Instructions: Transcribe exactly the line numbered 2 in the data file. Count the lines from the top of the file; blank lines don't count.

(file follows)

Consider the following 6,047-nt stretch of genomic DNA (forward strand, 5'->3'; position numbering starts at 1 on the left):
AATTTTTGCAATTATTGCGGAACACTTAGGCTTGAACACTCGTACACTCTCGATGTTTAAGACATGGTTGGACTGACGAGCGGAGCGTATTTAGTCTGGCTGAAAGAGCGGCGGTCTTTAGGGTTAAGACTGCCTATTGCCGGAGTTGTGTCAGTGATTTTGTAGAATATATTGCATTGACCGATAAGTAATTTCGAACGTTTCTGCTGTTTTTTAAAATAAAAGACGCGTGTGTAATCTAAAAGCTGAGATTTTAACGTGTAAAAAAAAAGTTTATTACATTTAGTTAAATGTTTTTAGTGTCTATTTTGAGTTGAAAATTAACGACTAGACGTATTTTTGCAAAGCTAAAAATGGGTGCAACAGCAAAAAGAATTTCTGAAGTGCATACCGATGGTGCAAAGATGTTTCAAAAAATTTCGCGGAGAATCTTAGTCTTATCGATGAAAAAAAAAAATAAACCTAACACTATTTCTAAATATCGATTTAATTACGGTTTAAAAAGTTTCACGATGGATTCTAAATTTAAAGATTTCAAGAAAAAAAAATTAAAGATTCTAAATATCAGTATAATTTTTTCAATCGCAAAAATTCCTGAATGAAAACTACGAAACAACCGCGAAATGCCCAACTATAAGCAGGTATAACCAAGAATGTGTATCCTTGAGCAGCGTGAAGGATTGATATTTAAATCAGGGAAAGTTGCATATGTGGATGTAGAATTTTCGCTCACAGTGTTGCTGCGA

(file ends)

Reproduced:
AATTTTTGCAATTATTGCGGAACACTTAGGCTTGAACACTCGTACACTCTCGATGTTTAAGACATGGTTGGACTGACGAGCGGAGCGTATTTAGTCTGGCTGAAAGAGCGGCGGTCTTTAGGGTTAAGACTGCCTATTGCCGGAGTTGTGTCAGTGATTTTGTAGAATATATTGCATTGACCGATAAGTAATTTCGAACGTTTCTGCTGTTTTTTAAAATAAAAGACGCGTGTGTAATCTAAAAGCTGAGATTTTAACGTGTAAAAAAAAAGTTTATTACATTTAGTTAAATGTTTTTAGTGTCTATTTTGAGTTGAAAATTAACGACTAGACGTATTTTTGCAAAGCTAAAAATGGGTGCAACAGCAAAAAGAATTTCTGAAGTGCATACCGATGGTGCAAAGATGTTTCAAAAAATTTCGCGGAGAATCTTAGTCTTATCGATGAAAAAAAAAAATAAACCTAACACTATTTCTAAATATCGATTTAATTACGGTTTAAAAAGTTTCACGATGGATTCTAAATTTAAAGATTTCAAGAAAAAAAAATTAAAGATTCTAAATATCAGTATAATTTTTTCAATCGCAAAAATTCCTGAATGAAAACTACGAAACAACCGCGAAATGCCCAACTATAAGCAGGTATAACCAAGAATGTGTATCCTTGAGCAGCGTGAAGGATTGATATTTAAATCAGGGAAAGTTGCATATGTGGATGTAGAATTTTCGCTCACAGTGTTGCTGCGA